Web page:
Nov. 9 marks the 150th anniversary of the Great Fire of 1872, a devastating blaze that leveled a large chunk of downtown Boston, reducing city blocks to smoking, smoldering rubble.
The fire started in a basement on the corner of Summer and Kingston streets without much notice. But the flames quickly raced out of control, creating an inferno that swept across the city, destroying 776 buildings and turning 65 acres of urban landscape into a wasteland.
The first alarm was received at 7:24 p.m. from Box 52, located at Summer and Lincoln streets, according to the Boston Fire Historical Society. A police officer unlocked the box and pulled the alarm.
Paul Christian, former commissioner of the Boston Fire Department, said that before the fire broke out, a janitor had gone down to the basement of 83 Summer St. and checked on the boiler that heated the building and powered the elevator.
“He thought everything was in order,” Christian said. “And he left.”
It’s possible a spark escaped from the boiler and came into contact with combustible materials, he said. The precise cause was never determined.
The fire then spread up the elevator shaft. It would rage for more than 12 hours.
Stephanie Schorow, author of “The Great Boston Fire,” credits Boston’s fire chief, John S. Damrell, for warning officials about the risk the city faced. The city had an inadequate water supply for firefighting and infrastructure improvements were badly needed. Wooden mansard roofs were fire hazards, he added.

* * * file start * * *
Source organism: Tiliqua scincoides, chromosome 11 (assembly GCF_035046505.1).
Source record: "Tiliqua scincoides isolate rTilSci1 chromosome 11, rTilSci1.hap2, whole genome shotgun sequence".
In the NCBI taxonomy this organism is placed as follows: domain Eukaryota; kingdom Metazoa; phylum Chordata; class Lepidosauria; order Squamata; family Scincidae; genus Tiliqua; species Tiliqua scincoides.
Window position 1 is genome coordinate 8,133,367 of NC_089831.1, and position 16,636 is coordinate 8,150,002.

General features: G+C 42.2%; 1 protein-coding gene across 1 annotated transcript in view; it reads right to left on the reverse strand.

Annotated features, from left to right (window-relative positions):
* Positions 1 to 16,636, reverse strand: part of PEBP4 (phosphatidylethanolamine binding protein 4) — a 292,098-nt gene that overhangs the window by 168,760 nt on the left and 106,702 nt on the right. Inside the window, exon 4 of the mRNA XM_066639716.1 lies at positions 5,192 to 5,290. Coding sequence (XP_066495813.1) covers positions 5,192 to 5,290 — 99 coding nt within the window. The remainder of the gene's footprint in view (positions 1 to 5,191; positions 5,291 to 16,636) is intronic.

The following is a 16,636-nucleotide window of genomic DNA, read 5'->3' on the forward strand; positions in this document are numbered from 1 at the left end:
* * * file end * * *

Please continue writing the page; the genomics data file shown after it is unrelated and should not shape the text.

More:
“The disaster was predicted and could have been prevented, had his recommendations had been heeded,” Schorow said.
After the Great Chicago Fire of 1871, which killed about 300 people, Damrell went there for a first-hand look at the devastation. When he returned home, he recounted what he saw and what needed to be done to prevent a similar calamity from happening in Boston.
“He came back and said, ‘This could happen here.’” she said. “It was a disaster foretold.”
Two Boston firefighters died in the blaze, but the overall number of deaths is unknown and estimates vary widely. Schorow said anywhere from 20 to 50 people died in the conflagration.
“We don’t know the exact number,” she said.
As the year pass, the devastating fire continues to fade from public consciousness.
“People don’t know about this fire,” she said. “People who walk through Downtown Crossing have no idea they’re walking on streets built on ash.”
Pinch with two fingers to zoom in and out or use mouse wheel.
Anthony Mitchell Sammarco, author of “Inferno: The Great Boston Fire of 1872″ will host a presentation and book signing on Nov. 10 at 7 p.m. at the G.A.R. Hall in Scituate. Tickets are $10 and can be purchased online at scituatehistoricalsociety.org
Stephanie Schorow will give a talk about the Great Boston Fire of 1872 at the Boston Public Library in Copley Square at 6 p.m. on Nov. 9. For more information click here.
On Nov. 10 at 6 p.m. she will give a talk abut the fire for the Massachusetts Historical Society. This is a hybrid event. Admission is $10 for the in-person event and there’s no charge for virtual attendees or Card to Culture participants (EBT, WIC, and ConnectorCare). MHS members can attend for free. The in-person reception starts at 5:30 and the program begins at 6 p.m. For more information click here.
On Nov. 12 she will give an illustrated lecture on the Great Boston Fire of 1872 at 1 p.m. at the Waterworks Museum. at 2450 Beacon St. in Boston.
Paul Christian, former commissioner of the Boston Fire Department, will talk about the Great Fire of 1872 at a banquet at Florian Hall in Dorchester on Nov. 18. The event is being held by the Box 52 Association and tickets must be purchased in advance. For more information, visit box52.org.
Emily Sweeney can be reached at firstname.lastname@example.org. Follow her on Twitter @emilysweeney and on Instagram @emilysweeney22.